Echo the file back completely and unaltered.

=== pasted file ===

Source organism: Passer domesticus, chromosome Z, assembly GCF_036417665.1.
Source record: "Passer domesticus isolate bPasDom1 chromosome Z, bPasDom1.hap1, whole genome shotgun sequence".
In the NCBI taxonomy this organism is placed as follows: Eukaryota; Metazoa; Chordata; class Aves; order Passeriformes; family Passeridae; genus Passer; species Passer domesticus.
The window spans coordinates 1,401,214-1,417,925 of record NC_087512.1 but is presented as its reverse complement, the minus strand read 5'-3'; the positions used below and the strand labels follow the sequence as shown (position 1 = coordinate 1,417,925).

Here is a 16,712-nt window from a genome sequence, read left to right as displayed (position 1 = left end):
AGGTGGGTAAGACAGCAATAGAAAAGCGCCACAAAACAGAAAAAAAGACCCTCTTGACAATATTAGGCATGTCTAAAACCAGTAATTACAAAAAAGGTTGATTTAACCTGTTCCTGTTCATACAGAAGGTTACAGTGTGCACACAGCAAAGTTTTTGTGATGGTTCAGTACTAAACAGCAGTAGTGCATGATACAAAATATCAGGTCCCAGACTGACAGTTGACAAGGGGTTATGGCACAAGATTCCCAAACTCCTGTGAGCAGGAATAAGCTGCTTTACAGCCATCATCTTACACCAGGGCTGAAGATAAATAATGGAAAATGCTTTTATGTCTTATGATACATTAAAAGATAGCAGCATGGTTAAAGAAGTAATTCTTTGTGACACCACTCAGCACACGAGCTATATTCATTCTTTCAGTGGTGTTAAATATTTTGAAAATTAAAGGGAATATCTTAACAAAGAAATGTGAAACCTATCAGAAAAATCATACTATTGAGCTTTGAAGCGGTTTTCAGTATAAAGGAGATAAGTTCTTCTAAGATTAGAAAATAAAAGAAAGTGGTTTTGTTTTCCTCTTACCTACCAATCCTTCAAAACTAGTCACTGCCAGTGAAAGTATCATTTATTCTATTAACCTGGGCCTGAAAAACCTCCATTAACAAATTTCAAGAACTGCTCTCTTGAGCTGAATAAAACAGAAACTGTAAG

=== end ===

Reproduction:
Source organism: Passer domesticus, chromosome Z, assembly GCF_036417665.1.
Source record: "Passer domesticus isolate bPasDom1 chromosome Z, bPasDom1.hap1, whole genome shotgun sequence".
In the NCBI taxonomy this organism is placed as follows: Eukaryota; Metazoa; Chordata; class Aves; order Passeriformes; family Passeridae; genus Passer; species Passer domesticus.
The window spans coordinates 1,401,214-1,417,925 of record NC_087512.1 but is presented as its reverse complement, the minus strand read 5'-3'; the positions used below and the strand labels follow the sequence as shown (position 1 = coordinate 1,417,925).

Here is a 16,712-nt window from a genome sequence, read left to right as displayed (position 1 = left end):
AGGTGGGTAAGACAGCAATAGAAAAGCGCCACAAAACAGAAAAAAAGACCCTCTTGACAATATTAGGCATGTCTAAAACCAGTAATTACAAAAAAGGTTGATTTAACCTGTTCCTGTTCATACAGAAGGTTACAGTGTGCACACAGCAAAGTTTTTGTGATGGTTCAGTACTAAACAGCAGTAGTGCATGATACAAAATATCAGGTCCCAGACTGACAGTTGACAAGGGGTTATGGCACAAGATTCCCAAACTCCTGTGAGCAGGAATAAGCTGCTTTACAGCCATCATCTTACACCAGGGCTGAAGATAAATAATGGAAAATGCTTTTATGTCTTATGATACATTAAAAGATAGCAGCATGGTTAAAGAAGTAATTCTTTGTGACACCACTCAGCACACGAGCTATATTCATTCTTTCAGTGGTGTTAAATATTTTGAAAATTAAAGGGAATATCTTAACAAAGAAATGTGAAACCTATCAGAAAAATCATACTATTGAGCTTTGAAGCGGTTTTCAGTATAAAGGAGATAAGTTCTTCTAAGATTAGAAAATAAAAGAAAGTGGTTTTGTTTTCCTCTTACCTACCAATCCTTCAAAACTAGTCACTGCCAGTGAAAGTATCATTTATTCTATTAACCTGGGCCTGAAAAACCTCCATTAACAAATTTCAAGAACTGCTCTCTTGAGCTGAATAAAACAGAAACTGTAAG